Did you know that Down Syndrome—a disorder that occurs when there is a duplication of the twenty-first chromosome—affects approximately 6,000 babies at birth every year? So on March 21—a date chosen to represent the chromosomal defection found in Down Syndrome (the twenty-first day of the third month)—celebrate World Down Syndrome Day, an event created to raise public awareness, promote inclusivity, encourage advocacy, and support the wellbeing of those living with Down Syndrome.
All of us have come into contact with those with Down Syndrome at one time or other. Usually free-spirited and happy, and often surrounded by adoring animal friends, people with Down Syndrome seem to be able to enjoy the little things in life the way that many of us can’t—and in many ways, they do.
However, they also face countless challenges on an every day basis, and many simple things the rest of us take for granted can prove extremely difficult for them, despite their admirably positive attitude to life. That’s why we should all take some time this World Down Syndrome Day to learn a bit more about this disorder and how we can help those who have it live better lives.
The history of World Down Syndrome Day
Down syndrome has been observed in all races for thousands of years. Sadly, many infants with disabilities were either killed or abandoned in ancient times. However, quite a few historical pieces of art are believed to portray people an even angels with Down syndrome, including South American pottery dating back the 5th century AD as well as some Renaissance paintings.
Down syndrome was first characterized as a separate form of mental disability in 1862 by English physician John Langdon Down. It was almost a hundred years later, however, that its cause, the triplication of the 21st chromosome, was discovered by Jérôme Lejeune. In the 19th and 20th centuries, many individuals with Down syndrome were institutionalized, few of the associated medical problems were treated, and most died in infancy or early adult life.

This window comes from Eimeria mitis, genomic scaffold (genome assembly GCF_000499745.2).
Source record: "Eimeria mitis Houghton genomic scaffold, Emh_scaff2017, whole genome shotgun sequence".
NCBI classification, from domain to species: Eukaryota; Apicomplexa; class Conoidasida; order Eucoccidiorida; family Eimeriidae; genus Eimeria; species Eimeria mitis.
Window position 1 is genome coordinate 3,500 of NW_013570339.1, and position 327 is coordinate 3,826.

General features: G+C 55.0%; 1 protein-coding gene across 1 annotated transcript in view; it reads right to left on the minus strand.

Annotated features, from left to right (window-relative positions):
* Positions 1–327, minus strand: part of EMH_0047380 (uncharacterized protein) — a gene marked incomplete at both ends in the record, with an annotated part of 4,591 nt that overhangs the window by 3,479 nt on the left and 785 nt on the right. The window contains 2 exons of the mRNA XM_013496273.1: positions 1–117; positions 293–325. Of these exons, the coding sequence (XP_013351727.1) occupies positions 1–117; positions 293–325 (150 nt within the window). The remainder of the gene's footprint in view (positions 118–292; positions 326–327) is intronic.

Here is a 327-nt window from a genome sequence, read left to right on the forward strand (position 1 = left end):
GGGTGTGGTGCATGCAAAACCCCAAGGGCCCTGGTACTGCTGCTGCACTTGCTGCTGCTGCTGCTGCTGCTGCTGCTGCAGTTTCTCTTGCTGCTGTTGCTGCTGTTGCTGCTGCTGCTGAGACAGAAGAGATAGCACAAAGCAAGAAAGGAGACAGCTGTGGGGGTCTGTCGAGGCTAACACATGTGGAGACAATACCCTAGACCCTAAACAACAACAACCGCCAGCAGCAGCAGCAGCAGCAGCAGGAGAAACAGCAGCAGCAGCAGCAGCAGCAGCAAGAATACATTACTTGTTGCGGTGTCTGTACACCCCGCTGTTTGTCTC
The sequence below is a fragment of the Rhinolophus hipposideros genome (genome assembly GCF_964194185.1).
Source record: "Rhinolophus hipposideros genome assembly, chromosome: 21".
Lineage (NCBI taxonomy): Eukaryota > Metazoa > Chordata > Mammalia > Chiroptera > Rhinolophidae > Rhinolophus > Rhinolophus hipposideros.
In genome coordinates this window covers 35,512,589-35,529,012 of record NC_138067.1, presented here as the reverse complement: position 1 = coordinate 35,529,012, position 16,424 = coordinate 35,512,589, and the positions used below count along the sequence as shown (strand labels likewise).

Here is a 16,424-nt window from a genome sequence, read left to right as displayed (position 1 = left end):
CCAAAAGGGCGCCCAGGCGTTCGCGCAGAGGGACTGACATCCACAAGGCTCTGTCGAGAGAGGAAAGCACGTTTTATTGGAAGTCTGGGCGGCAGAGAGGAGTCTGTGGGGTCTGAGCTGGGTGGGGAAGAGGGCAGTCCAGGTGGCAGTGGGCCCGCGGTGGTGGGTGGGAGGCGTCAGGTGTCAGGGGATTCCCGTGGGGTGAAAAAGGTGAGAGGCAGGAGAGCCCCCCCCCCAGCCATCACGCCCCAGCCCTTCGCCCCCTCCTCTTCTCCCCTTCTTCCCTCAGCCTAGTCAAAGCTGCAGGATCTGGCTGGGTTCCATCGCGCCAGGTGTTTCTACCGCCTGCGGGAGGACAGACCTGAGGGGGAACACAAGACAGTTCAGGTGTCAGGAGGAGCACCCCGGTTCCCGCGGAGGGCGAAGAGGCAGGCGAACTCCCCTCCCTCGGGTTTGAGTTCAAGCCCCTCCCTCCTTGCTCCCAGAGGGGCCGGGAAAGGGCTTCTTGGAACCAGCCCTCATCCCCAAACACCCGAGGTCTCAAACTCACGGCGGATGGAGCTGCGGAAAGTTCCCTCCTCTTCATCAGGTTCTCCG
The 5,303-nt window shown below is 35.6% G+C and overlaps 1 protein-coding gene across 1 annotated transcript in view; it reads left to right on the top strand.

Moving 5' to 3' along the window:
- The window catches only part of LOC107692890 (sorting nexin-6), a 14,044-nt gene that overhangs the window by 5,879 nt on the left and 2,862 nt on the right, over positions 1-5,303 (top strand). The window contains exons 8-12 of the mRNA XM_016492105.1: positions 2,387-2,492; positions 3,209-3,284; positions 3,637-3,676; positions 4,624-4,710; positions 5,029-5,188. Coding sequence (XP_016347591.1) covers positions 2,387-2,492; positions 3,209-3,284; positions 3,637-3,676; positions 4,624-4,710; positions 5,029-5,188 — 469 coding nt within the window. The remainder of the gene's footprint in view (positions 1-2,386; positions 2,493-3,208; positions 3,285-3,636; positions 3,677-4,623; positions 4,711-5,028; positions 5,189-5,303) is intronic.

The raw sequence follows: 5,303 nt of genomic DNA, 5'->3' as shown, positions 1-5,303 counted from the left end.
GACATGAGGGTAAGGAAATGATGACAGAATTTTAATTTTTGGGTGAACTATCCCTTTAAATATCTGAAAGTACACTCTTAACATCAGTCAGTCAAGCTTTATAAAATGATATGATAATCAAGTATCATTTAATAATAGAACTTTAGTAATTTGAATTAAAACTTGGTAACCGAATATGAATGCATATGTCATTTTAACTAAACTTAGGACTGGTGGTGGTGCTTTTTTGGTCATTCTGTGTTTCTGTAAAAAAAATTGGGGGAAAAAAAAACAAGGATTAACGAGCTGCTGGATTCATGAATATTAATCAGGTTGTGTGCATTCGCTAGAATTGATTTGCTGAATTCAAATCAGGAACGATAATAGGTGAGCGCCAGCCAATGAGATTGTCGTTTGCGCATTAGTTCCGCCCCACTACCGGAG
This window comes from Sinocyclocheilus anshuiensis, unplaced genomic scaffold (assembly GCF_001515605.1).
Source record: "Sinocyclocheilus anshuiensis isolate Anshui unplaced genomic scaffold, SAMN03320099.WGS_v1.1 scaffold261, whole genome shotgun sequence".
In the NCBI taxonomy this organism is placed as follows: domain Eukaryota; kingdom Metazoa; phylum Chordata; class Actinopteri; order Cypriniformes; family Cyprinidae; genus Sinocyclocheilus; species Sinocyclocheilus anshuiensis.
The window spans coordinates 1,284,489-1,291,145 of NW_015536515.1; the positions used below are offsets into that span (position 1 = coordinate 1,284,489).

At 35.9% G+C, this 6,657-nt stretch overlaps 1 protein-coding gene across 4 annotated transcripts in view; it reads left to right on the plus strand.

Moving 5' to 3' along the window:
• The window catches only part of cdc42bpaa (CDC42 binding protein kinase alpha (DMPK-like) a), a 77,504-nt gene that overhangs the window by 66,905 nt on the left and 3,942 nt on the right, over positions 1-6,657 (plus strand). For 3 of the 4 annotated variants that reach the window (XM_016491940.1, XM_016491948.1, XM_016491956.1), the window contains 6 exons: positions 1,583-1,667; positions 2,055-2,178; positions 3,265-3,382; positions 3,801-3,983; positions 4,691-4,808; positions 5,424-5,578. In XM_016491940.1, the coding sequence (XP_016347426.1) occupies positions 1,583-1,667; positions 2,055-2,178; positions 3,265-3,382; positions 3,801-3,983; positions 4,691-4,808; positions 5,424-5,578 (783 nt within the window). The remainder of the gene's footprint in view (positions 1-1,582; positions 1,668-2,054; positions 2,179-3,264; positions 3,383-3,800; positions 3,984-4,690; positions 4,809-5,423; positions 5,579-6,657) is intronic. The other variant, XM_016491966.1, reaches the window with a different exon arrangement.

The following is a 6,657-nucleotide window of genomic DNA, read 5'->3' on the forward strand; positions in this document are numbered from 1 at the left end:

The eugenics movement, which is usually thought to have been exclusive to Nazi Germany but which was in fact active in many different parts of the world, began programs of forced sterilization of individuals with Down syndrome and comparable degrees of disability in the first half of the 20th century. After the Second World War, many advocacy groups for Down syndrome formed and began fighting for the inclusion of people with Down syndrome into the general school system and for a greater understanding of the condition among the general population, as well as groups providing support for families with children with Down syndrome.
The first World Down Syndrome Day was held on March 21st 2006. The day and month of the day were not coincidental, but were chosen specifically to correspond with 21 and trisomy.
How to celebrate World Down Syndrome Day
World Down Syndrome Day is all about raising awareness about this disorder and finding ways to improve the lives of those who have it. No matter where you live in the world, there are plenty of events and activities taking place on this day you can take part in to support the cause, such as concerts, runs, conferences and carnivals. All you have to do is get on the official website of World Down Syndrome Day to see a complete list of all the fun and education events taking place on March 21st. If none of these events happen to be near you or you would like to celebrate this day differently, how about finding a way to help a person with Down syndrome in your area? With approximately 1 in 1,000 babies being born with the disorder, there is bound to be a family somewhere near you facing the challenge it is to raise a child with Down’s, or an adult with Down’s working harder than all the rest of us to live their life.
However if you celebrate this day, use it to make the world a better place!